Along with many of my colleagues, I often create dashboards on Google Sheets to share data to people who don’t have direct access to our Google Analytics (GA) accounts. By adding a piece of Google Apps Script to these spreadsheets you can get those dashboards automatically emailed to your contacts.
Adding scripts to sheets
I generally use the Google Analytics Spreadsheet Add-on to Google Docs to create dashboards. This provides a simple interface where you can build queries to the GA API and automate regular calls to update that data. I can then filter and perform calculations on that data and finally display the results as visualisations to a wider but selected audience.
Giving people access to a Google Sheet is one thing. Getting them to regularly review that data is another. So I’ve begun to experiment with emailing the data to them.
Preparing the spreadsheet
You will need to change the permissions on the Google Sheet to 'Anyone with the link. Anyone with the link has access - no sign-in required'. If the email works and contains a pdf but you're unable to open the pdf, then check the permissions on the sheet.
If that security level gives you a problem you could keep the raw data on a spreadsheet with a higher set of permissions and just pull in what you need onto the dashboard Sheet.
Adding the code
The process consists of:
- opening the Script editor (available on every Google Doc) (number 1 in the screenshot)
- pasting the script into the window
- making some small changes to the script (such as the email addresses of the recipients)
- saving the script and giving the ‘project’ a name (number 2)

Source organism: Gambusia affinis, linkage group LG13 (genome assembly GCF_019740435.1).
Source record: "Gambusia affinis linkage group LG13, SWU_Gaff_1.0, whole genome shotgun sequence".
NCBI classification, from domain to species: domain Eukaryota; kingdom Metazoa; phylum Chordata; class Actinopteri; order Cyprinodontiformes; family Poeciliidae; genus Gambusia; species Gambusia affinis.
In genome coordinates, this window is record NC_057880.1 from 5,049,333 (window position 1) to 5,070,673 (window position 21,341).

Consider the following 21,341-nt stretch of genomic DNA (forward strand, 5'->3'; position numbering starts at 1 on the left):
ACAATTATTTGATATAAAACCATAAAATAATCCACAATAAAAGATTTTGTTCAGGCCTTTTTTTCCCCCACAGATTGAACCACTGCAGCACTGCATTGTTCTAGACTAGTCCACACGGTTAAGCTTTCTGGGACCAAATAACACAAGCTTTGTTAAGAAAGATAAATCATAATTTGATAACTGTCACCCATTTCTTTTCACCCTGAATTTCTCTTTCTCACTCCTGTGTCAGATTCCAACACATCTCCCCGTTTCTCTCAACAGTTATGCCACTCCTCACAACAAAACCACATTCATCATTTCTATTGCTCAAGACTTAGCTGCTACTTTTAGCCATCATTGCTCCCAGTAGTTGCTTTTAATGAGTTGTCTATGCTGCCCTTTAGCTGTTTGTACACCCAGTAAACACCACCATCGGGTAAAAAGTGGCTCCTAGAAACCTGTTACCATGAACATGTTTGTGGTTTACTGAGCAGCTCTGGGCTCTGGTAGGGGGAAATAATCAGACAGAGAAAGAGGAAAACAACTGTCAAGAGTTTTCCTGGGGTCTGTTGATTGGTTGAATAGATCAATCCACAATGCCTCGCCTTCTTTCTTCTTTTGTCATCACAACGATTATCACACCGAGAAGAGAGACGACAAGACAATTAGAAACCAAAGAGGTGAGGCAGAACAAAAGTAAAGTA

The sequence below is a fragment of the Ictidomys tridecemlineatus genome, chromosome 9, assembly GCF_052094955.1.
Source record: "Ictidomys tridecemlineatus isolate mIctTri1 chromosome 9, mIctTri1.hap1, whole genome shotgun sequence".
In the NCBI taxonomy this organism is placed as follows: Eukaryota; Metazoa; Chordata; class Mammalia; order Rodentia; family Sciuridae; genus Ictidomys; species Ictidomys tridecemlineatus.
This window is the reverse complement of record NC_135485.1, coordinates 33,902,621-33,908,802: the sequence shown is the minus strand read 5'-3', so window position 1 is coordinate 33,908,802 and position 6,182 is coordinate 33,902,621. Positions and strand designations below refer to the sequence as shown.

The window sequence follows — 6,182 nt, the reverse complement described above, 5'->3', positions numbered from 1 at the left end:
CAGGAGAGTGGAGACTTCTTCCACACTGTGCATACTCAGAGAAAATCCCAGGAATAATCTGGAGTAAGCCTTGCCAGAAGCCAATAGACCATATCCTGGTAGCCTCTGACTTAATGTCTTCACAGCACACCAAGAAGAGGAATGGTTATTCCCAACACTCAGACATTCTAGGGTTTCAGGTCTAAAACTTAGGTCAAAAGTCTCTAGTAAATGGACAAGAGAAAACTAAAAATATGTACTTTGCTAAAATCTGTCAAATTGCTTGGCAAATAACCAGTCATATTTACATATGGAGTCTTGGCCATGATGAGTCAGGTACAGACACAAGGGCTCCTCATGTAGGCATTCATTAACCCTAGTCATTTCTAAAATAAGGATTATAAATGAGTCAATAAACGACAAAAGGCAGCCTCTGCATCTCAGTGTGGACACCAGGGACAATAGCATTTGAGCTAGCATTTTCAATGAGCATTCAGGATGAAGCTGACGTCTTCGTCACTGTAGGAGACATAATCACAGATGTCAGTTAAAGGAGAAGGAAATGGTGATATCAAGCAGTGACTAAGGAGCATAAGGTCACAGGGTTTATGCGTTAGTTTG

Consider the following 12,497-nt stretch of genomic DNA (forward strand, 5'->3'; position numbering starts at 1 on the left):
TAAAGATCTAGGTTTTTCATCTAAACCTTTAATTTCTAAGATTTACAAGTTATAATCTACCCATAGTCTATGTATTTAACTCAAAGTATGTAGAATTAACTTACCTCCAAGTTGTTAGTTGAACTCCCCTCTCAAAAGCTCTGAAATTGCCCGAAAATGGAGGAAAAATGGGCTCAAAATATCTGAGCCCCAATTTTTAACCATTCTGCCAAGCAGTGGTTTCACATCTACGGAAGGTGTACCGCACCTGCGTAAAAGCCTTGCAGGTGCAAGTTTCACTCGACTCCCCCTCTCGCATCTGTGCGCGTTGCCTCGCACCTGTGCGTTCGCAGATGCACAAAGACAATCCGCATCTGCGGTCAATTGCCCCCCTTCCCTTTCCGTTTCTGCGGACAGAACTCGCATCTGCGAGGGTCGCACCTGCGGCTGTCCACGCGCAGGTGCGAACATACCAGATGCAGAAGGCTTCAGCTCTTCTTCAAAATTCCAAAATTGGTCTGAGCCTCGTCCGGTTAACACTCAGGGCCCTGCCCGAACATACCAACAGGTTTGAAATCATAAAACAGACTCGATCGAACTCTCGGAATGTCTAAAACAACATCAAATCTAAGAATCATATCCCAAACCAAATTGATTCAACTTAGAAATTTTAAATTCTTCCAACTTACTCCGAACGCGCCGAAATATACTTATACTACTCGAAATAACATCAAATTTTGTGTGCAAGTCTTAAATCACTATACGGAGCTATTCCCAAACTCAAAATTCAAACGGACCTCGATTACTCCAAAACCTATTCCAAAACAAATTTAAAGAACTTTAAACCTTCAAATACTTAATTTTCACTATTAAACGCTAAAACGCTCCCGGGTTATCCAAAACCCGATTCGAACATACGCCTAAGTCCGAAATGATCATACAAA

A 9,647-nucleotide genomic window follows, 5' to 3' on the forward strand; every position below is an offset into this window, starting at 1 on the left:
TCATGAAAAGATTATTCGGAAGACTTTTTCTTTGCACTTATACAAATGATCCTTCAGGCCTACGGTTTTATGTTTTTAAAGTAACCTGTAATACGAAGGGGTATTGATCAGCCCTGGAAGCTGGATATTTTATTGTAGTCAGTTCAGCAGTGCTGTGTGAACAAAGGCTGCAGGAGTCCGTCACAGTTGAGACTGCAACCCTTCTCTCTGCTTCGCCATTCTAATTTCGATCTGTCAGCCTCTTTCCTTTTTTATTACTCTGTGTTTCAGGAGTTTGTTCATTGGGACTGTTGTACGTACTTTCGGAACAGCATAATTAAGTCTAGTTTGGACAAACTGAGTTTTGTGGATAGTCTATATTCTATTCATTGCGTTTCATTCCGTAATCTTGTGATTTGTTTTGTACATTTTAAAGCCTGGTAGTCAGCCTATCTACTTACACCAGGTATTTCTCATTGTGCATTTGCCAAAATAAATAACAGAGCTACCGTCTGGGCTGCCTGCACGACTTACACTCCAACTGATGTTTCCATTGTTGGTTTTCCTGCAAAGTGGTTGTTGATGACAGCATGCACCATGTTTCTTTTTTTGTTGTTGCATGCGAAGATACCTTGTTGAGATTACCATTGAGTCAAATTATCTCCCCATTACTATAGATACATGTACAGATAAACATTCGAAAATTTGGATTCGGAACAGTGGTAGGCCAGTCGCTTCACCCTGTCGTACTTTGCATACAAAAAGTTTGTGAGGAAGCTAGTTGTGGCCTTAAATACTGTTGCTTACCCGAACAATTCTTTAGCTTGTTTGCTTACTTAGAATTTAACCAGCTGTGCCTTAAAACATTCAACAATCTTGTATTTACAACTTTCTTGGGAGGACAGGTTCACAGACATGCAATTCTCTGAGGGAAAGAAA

- running the script
- authorising the script (numbers 3 & 4). You only need to do this the first time you run it
You can paste the code straight into the script editor window. It then needs to be saved and you need to edit the lines that define the recipients (code line 19), the email subject and body (lines 30 & 33) and the PDF filename (line 65).
You can find the code here on Github.
There are two functions in the code. The first function adds a menu item to the Google Sheet which allows you to manually run the second function. This converts the Sheet to a PDF, attaches it to an email and sends it.
Personalising the code
Two things you need to note:
- You will need to edit the fields that define the recipients, the email subject and body
- The script is set up to convert a single tab of content to a PDF. When a Google Sheet is created the first sheet is given a Google ID number of '...gid=0'. If you want to convert and email a different tab or if you've deleted that first tab you will need to change the gid number on line 55 of the code. You find a tab's gid number at the end of the URL
Triggering the mailing
You can trigger the file conversion and mailing manually or through a schedule. It can be done manually by selecting the new menu item that appears on the Sheet.
The other way would be to add a timed trigger to the script. Just as the Google Analytics Add-on can be scheduled to run and update the data regularly, the email script can be scheduled in a similar way. Triggers are set up on the Script Editor page: select the mailing function and choose a time-driven trigger.
Variations on the script
The original version of this script was slightly more complicated. It took all the worksheets in a Google Sheet and converted each tab in turn to an individual PDF before zipping them together. That zip file was then attached to the email. I’ve removed those parts of the code, but they are still available in the original.
You can convert Sheets to Excel or CSV files rather than PDFs. I’ve noticed some minor display faults when Sheets are converted to an Excel format; but that can be true with PDFs too. There are other formatting configurations that are explained in the script.
In the body text of the email you may need to 'escape' special characters in the text; for example, to display a single quote use \’ or for a double quote use \”. Otherwise the script will be confused. You can also use \n to add a line break and \t to add a tab.
I'm keen to hear about any other scripts you've found useful to supplement Google Docs.
Paul Cronk works with performance and communication analytics at GOV.UK.